Gov. Terry McAuliffe celebrated his first 100 days in office Monday by highlighting his work to improve the state's economy and by renewing his call to expand Medicaid eligibility to low-income residents.
The Democratic governor gathered state agency heads at the Library of Virginia to talk about improvements in transportation, health care, education and other areas since he took office in January.
"Since my first day in office, I, along with members of my administration, have worked hard to find mainstream common-sense solutions that will create a stronger and more economically competitive commonwealth,'' McAuliffe said.
McAuliffe said much of his time was spent trying to convince business owners to move their companies to Virginia or increase their operations here.
He said has met with ambassadors or officials from Canada, Japan, Vietnam, Britain, Qatar and South Korea to discuss economic development opportunities and signed a new trade agreement with France.
"This is what I believe the voters elected me to do: to focus on job creation and diverse our economy,'' McAuliffe said.
The governor said his administration has helped create more than 5,000 jobs since coming into office.
A database of job announcements maintained by the Virginia Economic Development Partnership shows that 5,355 new jobs have been announced since January. In that same period, data shows nearly 1,600 jobs have been lost.
McAuliffe and his wife, Dorothy McAuliffe, received standing ovations from an enthusiastic crowd of state employees Monday. The administration printed and handed out glossy booklets listing the administration's accomplishments.
The governor's spokesman, Brian Coy, acknowledged that many of the accomplishments mentioned by the governor or in the booklet had been set in motion before McAuliffe was sworn in. But Coy said Monday's event was also meant to thank state employees and to highlight their work.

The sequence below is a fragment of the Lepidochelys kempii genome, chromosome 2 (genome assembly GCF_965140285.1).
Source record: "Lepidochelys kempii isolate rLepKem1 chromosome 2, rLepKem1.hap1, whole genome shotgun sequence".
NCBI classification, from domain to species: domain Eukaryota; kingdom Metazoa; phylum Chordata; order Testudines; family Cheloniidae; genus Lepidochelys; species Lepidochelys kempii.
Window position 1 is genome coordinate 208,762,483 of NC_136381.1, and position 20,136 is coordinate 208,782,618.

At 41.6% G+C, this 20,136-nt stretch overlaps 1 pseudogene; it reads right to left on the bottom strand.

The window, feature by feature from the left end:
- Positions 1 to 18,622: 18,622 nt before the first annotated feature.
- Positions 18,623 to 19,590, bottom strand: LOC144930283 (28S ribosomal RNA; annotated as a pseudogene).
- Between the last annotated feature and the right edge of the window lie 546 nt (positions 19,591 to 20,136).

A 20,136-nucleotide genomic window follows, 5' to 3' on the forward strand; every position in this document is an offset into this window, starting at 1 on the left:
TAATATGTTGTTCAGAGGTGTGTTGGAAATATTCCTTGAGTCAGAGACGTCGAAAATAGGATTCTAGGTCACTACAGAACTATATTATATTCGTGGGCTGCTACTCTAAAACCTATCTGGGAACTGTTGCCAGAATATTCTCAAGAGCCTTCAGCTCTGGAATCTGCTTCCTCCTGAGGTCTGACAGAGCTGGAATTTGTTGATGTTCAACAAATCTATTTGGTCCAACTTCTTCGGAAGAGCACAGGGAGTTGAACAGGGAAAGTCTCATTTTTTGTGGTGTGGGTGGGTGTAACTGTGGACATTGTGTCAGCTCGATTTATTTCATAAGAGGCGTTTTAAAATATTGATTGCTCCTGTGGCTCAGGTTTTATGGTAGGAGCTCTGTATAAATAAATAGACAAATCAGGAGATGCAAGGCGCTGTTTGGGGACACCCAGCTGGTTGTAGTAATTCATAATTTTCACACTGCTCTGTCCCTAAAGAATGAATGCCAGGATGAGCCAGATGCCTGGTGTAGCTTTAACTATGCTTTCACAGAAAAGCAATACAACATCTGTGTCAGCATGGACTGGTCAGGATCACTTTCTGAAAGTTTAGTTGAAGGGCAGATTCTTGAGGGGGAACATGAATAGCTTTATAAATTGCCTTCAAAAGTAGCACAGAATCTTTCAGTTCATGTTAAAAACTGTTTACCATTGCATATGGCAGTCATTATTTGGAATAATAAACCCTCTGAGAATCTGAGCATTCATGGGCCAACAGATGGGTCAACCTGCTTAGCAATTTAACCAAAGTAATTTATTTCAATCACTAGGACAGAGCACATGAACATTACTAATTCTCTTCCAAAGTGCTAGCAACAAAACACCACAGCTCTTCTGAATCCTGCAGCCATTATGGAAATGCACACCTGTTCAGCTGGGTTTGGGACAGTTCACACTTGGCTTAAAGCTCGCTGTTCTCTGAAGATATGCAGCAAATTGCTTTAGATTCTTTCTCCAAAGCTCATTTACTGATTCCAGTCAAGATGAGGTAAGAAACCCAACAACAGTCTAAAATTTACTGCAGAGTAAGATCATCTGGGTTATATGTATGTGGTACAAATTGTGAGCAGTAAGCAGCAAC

Many Republican state lawmakers have been sharply critical of the governor's early tenure, accusing him of being more interested in political gamesmanship than governing.
GOP lawmakers oppose the governor's plan to expand Medicaid eligibility to as many as 400,000 low income residents, which McAuliffe reiterated his support for Monday.
"Let us redouble our efforts on behalf of those 400,000 Virginians who are counting on us,'' McAuliffe said.
Expanding Medicaid coverage is a key element of the Affordable Care Act, President Barack Obama's signature legislative accomplishment.
The current fight in Virginia has led to a stalemate on passage of a proposed $96 billion two-year state budget, with both sides accusing the other of refusing to negotiate.
State agencies could run out of money if no budget is passed by July 1.
Matthew Moran, a spokesman for House Speaker William J. Howell, said the McAuliffe's most significant action to date has been creating the stalemate.
"He's put Obamacare ahead of Virginia,'' said Moran.